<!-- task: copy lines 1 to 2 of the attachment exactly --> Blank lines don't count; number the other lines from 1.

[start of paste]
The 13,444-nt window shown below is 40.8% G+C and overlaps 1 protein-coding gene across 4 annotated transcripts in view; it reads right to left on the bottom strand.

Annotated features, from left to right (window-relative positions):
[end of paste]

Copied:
The 13,444-nt window shown below is 40.8% G+C and overlaps 1 protein-coding gene across 4 annotated transcripts in view; it reads right to left on the bottom strand.

Annotated features, from left to right (window-relative positions):